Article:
NEW YORK (CBSNewYork/AP) — An all-out push has been launched in Brooklyn to get the Democrats to hold their 2016 presidential nominating convention to come to the Barclays Center.
As CBS 2 Political Reporter Marcia Kramer reported, city officials were hosting a committee from the Democratic National Committee on Monday and Tuesday in hopes of winning the party’s 2016 presidential convention.
U.S. Sen. Charles Schumer led a rally outside the Barclays Center in downtown Brooklyn. The arena would host the convention and had an appropriately hued welcome carpet for the committee.
“There’s something special in the air in Brooklyn, and every one of the delegates will breathe it and go away better for it,” Schumer said.
Mayor Bill de Blasio said New York would go all-out to try to convince the DNC to hold their convention in the city. He was set to woo the party’s site selection committee Monday night at a dinner at the Metropolitan Museum of Art.
Meanwhile, city officials have pulled out all the stops to impress the decision makers, even setting up dedicated traffic lanes from Midtown Manhattan to Brooklyn on Monday to show that it took the blink of an eye – 13 minutes and 25 seconds in total – to get from Midtown hotels to the Barclays Center.
Schumer told WCBS 880’s Monica Miller that despite perceptions to the contrary, a quick drive between Manhattan and Brooklyn is the norm.
“When I drive from Midtown Manhattan to my house, right near Barclays Stadium, at night or early in the morning when there’s no traffic, it’s 15 minutes,” he said. “I’m going to offer them a ride with me one night when I’m in Midtown Manhattan to drive home with them and see how fast it is.”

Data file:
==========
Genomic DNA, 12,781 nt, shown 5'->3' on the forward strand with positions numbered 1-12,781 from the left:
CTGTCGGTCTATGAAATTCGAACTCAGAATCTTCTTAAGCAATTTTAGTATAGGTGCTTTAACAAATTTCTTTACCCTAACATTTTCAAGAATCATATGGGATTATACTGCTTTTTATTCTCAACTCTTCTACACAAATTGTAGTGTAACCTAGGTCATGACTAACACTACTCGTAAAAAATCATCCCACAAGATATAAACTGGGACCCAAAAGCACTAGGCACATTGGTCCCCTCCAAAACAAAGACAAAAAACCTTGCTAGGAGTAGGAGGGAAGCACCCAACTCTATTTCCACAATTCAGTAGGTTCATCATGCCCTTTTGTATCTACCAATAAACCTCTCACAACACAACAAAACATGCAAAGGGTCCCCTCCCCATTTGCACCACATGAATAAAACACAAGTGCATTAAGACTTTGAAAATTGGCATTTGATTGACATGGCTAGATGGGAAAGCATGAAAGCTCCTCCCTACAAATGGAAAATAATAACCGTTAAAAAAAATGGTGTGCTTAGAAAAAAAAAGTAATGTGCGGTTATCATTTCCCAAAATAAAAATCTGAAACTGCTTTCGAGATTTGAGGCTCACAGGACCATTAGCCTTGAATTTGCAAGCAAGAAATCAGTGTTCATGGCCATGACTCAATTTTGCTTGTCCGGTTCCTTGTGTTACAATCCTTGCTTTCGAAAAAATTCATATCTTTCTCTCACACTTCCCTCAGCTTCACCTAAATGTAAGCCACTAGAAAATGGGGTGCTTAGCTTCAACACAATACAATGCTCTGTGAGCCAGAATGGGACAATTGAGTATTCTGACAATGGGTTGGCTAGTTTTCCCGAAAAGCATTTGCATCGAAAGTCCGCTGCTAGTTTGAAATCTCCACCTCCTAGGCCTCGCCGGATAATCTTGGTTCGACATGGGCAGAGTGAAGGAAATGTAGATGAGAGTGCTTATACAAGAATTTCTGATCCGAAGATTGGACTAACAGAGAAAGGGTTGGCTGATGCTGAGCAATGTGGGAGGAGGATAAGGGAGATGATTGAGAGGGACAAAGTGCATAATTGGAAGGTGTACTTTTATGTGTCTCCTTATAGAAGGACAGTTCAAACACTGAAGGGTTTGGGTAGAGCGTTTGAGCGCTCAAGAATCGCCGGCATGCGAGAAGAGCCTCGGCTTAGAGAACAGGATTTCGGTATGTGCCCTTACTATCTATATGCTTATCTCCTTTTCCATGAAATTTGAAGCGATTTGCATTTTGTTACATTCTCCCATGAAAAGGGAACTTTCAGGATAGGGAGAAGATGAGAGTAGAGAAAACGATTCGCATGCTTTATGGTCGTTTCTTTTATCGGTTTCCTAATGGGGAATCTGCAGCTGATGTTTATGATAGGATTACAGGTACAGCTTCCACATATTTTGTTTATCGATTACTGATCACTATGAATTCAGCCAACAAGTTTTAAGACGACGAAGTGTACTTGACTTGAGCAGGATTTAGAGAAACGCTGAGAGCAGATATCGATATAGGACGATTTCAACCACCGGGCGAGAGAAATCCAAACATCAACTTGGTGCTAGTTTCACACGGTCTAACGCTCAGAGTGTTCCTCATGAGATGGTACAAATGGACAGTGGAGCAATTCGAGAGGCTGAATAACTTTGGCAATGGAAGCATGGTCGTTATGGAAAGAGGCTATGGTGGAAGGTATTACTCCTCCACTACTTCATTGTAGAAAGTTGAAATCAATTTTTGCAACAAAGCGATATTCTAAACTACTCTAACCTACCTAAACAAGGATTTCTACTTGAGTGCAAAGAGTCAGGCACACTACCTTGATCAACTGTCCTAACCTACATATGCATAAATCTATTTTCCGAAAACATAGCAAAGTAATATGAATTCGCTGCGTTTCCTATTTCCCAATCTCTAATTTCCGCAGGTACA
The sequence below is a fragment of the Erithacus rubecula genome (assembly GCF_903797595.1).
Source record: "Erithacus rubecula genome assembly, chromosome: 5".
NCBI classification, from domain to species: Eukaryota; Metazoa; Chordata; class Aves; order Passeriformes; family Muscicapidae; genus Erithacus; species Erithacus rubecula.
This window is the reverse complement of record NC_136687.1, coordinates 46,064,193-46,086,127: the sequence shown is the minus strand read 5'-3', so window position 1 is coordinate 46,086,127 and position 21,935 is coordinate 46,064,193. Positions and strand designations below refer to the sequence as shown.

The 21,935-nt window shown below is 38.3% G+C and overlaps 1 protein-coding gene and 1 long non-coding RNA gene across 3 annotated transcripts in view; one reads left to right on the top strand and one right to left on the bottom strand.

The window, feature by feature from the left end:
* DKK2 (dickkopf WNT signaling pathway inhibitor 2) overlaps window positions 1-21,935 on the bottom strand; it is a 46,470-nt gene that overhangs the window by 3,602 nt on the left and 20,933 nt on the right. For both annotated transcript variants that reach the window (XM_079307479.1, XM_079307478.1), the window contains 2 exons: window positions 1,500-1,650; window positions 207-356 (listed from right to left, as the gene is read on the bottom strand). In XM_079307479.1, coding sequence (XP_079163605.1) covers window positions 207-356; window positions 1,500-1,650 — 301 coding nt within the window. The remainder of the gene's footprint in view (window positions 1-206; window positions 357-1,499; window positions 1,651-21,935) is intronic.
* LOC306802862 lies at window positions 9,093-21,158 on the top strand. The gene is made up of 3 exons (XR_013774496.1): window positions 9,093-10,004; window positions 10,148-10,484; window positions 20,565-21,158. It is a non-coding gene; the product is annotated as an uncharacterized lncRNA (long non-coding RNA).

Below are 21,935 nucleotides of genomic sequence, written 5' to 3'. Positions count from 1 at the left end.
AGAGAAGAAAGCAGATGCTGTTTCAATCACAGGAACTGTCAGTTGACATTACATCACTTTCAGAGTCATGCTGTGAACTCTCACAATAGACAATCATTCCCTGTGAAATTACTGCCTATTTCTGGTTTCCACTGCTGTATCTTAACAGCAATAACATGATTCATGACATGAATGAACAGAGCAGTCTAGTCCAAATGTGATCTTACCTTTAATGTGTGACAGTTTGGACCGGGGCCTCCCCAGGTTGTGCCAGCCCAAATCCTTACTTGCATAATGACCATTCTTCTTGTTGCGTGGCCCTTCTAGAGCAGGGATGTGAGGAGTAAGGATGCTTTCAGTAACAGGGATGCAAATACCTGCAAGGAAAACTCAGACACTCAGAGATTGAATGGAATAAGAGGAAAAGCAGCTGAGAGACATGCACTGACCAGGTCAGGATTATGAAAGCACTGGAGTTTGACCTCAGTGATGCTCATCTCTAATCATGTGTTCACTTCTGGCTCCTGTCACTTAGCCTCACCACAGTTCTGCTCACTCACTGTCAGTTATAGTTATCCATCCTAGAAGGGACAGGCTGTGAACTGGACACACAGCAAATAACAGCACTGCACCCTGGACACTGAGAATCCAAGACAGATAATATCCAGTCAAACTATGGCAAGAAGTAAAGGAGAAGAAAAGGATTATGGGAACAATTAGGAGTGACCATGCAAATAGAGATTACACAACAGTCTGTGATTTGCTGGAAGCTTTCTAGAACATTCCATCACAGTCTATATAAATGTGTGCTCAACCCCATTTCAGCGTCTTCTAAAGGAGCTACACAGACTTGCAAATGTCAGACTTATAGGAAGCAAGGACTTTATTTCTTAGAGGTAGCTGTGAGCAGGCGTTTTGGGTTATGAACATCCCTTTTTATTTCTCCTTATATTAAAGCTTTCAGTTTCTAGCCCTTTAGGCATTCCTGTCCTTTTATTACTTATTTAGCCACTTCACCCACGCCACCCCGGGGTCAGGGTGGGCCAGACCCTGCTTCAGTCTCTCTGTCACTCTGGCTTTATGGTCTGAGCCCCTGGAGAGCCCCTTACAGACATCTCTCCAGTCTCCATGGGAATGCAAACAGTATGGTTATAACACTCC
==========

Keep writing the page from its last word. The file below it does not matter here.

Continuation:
Schumer, Others Welcome Democrats In Bid To Bring 2016 Convention To Brooklyn
But as Kramer reported, decision makers did not see the traffic chaos that city drivers had to endure because lanes were closed on Monday – with cars at a standstill so the bus with the decision makers could glide by.
When the DNC representatives arrived at the Barclays Center, they were met by a marching band, flag-waving children, and many enthusiastic city officials.
Police Commissioner Bill Bratton promised that a good chunk of the city’s 35,000-member force would be dedicated to making sure delegates are safe and secure if they come to New York.
“We have the ability to focus the efforts of over 12,000 police officers and thousands of traffic agents,” Bratton said. “I say 12,000 because that number of officers in this one city police department exceeds the size of the police forces in Los Angeles, Chicago, Philadelphia, and it’s only a small part of our 35,000 officers.”
While Los Angeles and Chicago are in the running to hold the 2016 convention, Philadelphia is. Some pundits said they see the City of Brotherly Love as a strong contender.
“They often place them in states that they think are important for them and might be a bit of a struggle, which is why Philadelphia might actually have a much better choice than New York,” said David Redlawsk, director of the Eagleton Center for Public Interest Polling and political science professor at Rutgers University. “Pennsylvania is a swing state. Democrats need to win Pennsylvania.”
However, Brooklyn also offers itself as a hip, national symbol of Mayor de Blasio’s liberalism. It has strong fundraising ability and is in the state Hillary Rodham Clinton, a possible presidential candidate, represented as U.S. senator.
“Having the convention would be a great thing for Brooklyn and all of New York City,” Schumer told reporters, including 1010 WINS’ Glenn Schuck. “I’ve lived there for 63 years, but all of the sudden Brooklyn is hip and with it and young.”
But it has just 3,500 hotel rooms in the entire borough. Convention officials are seeking 17,000 within a close drive.
The New York host committee has promised to raise $100 million to help defray the cost of the convention and entertain delegates. The host committee in Columbus, Ohio – another contender – has pledged only $50 million.
DNC officials will move on to Philadelphia starting Wednesday to review potential venues, hotels and transportation options for the estimated 50,000 delegates, party activists and media expected for the convention. Visits to other potential site cities are to be completed by mid-September.
Phoenix, and Birmingham, Alabama, are also in the running.
The White House will also weigh in on the final selection, with a decision not expected until later this year or early in 2015.
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